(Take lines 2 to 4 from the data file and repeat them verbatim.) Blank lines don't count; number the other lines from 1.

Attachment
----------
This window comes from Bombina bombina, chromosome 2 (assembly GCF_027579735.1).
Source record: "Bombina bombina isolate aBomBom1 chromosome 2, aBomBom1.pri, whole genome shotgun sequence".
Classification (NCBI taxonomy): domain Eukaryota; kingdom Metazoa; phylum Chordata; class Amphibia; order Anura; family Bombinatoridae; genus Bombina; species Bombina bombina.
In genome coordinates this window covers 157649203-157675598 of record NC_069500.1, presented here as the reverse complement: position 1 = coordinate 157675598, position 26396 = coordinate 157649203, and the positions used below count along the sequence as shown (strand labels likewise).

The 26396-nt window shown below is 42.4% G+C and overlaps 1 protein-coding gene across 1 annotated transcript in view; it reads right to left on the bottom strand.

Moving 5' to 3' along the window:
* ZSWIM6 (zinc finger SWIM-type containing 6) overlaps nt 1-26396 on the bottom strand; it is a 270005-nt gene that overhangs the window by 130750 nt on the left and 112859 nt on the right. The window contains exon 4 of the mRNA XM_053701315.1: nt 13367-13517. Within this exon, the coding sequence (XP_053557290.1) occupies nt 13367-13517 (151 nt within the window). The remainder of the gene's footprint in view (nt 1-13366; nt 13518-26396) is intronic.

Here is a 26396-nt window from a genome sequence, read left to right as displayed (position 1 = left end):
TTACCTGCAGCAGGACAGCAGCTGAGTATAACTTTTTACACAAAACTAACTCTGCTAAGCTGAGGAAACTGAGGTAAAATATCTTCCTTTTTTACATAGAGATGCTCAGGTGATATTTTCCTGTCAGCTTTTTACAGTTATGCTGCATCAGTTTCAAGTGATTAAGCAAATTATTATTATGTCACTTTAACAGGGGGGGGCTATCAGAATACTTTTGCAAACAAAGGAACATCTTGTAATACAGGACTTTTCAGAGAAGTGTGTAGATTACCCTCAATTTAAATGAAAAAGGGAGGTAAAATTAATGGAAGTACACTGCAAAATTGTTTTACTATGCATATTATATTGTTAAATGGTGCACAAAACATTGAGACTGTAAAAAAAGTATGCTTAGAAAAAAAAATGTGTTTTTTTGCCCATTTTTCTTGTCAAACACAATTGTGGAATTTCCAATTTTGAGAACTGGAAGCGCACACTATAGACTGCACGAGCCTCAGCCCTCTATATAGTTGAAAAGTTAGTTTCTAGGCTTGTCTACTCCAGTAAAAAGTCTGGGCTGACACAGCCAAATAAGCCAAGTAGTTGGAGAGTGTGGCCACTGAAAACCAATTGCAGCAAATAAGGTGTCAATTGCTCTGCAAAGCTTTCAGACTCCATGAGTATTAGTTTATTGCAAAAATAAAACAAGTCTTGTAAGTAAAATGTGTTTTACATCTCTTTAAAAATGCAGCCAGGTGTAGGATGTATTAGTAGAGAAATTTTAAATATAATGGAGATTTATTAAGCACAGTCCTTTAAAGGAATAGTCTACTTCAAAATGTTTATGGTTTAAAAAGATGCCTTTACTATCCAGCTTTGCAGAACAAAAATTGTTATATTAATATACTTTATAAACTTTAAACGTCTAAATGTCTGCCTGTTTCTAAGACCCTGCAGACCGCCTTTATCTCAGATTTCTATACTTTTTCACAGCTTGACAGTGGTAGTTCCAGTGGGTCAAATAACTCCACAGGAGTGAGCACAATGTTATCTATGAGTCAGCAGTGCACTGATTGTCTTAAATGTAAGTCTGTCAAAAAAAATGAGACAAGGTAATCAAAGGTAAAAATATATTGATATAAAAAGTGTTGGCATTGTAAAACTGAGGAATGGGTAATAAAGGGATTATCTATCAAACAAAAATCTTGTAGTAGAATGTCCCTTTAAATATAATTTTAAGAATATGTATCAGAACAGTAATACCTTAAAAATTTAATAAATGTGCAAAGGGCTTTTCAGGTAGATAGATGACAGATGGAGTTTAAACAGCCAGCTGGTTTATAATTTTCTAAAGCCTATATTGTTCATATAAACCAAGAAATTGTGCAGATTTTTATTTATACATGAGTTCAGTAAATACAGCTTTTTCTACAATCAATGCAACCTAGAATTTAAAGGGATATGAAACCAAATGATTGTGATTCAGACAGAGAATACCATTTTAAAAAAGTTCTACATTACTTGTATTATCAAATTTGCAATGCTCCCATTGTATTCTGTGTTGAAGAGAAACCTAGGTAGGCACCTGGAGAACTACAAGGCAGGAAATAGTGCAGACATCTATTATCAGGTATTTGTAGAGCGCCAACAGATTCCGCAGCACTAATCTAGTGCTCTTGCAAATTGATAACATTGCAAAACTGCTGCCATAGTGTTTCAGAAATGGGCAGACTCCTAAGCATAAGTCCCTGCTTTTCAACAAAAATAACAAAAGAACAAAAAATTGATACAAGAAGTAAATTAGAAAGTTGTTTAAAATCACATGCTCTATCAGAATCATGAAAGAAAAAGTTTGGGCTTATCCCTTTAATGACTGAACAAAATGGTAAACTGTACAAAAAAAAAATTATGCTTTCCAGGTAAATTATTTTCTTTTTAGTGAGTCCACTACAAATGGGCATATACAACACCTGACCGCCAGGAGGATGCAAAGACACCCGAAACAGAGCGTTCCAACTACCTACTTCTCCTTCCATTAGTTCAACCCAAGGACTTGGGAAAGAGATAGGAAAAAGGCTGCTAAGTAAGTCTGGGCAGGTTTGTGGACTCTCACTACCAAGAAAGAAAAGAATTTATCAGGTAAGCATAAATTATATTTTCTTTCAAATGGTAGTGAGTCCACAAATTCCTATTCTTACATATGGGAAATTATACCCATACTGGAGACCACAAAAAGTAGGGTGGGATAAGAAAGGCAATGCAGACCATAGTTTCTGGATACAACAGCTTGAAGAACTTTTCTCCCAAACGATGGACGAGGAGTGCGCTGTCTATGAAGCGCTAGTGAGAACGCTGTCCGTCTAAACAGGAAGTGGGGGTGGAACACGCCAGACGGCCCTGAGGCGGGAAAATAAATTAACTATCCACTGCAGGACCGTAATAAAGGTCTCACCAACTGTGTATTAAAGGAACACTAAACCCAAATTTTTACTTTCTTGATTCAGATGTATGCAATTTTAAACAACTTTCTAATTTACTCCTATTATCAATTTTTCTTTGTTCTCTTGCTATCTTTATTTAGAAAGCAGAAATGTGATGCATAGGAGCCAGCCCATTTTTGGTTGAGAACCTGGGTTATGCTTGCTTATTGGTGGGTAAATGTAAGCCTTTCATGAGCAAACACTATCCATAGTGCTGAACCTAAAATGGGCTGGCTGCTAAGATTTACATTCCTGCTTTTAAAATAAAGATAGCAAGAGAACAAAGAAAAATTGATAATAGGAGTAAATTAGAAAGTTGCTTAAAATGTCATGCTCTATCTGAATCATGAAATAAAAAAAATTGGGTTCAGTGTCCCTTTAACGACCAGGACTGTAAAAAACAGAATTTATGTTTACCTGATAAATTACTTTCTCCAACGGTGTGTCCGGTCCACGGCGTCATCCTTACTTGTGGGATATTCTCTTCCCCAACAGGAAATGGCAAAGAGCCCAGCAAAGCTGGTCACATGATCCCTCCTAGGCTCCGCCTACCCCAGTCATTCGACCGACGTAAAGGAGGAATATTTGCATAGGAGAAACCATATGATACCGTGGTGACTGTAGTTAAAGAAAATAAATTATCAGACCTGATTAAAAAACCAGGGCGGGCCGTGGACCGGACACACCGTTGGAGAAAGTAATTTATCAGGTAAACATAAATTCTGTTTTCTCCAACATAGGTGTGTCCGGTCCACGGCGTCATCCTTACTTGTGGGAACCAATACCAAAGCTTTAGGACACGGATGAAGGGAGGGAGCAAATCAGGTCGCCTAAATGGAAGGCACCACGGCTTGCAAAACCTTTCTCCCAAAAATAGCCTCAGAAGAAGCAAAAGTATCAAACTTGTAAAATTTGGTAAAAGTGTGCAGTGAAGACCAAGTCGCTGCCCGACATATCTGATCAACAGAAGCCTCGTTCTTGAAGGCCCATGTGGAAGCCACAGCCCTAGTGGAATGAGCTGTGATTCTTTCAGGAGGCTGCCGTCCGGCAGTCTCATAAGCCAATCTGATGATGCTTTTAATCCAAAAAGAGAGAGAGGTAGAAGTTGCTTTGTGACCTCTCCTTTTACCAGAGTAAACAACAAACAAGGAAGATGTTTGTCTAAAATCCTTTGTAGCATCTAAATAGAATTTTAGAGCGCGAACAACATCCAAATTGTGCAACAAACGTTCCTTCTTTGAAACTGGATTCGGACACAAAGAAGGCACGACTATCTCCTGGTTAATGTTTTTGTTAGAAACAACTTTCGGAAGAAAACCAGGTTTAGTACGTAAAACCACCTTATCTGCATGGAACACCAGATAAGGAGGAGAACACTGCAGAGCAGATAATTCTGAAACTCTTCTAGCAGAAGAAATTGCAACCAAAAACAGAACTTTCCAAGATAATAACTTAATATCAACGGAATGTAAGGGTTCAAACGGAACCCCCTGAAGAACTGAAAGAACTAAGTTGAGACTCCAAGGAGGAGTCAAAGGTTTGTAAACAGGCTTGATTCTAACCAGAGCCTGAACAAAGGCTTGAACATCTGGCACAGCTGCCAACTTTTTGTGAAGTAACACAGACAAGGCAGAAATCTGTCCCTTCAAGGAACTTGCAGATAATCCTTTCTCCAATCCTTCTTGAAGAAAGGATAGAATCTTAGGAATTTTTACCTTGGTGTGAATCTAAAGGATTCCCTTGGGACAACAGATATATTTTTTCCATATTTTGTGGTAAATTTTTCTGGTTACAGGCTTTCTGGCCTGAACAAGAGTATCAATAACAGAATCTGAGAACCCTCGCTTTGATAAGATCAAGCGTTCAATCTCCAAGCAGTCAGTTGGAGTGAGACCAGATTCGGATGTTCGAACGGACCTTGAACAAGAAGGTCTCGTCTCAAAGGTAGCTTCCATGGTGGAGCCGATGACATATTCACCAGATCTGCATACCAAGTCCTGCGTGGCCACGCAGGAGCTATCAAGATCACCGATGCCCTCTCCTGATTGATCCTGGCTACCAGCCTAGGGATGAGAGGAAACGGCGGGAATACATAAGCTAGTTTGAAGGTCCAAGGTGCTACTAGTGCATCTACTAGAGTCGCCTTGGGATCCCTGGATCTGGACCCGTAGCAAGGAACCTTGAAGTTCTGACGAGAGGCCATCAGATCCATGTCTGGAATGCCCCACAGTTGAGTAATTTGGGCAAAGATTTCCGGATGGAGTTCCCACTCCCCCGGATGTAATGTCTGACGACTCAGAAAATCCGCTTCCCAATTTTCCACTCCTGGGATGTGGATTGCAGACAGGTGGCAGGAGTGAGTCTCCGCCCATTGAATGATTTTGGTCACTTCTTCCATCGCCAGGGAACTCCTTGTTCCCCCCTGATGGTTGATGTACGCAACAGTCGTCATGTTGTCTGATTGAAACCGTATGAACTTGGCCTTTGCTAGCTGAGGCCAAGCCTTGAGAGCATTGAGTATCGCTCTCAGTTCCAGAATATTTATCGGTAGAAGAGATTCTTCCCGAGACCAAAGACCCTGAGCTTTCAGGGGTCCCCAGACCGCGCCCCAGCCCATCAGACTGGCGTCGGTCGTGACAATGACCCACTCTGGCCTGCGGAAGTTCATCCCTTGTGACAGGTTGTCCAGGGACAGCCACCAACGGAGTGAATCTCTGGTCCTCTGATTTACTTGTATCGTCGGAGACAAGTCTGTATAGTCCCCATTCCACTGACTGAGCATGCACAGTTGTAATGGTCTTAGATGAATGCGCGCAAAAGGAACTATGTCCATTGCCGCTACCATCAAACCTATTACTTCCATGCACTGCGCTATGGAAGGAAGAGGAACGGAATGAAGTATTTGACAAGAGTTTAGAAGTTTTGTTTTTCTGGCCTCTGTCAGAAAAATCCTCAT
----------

Source record: "Bombina bombina isolate aBomBom1 chromosome 2, aBomBom1.pri, whole genome shotgun sequence".
Classification (NCBI taxonomy): domain Eukaryota; kingdom Metazoa; phylum Chordata; class Amphibia; order Anura; family Bombinatoridae; genus Bombina; species Bombina bombina.
In genome coordinates this window covers 157649203-157675598 of record NC_069500.1, presented here as the reverse complement: position 1 = coordinate 157675598, position 26396 = coordinate 157649203, and the positions used below count along the sequence as shown (strand labels likewise).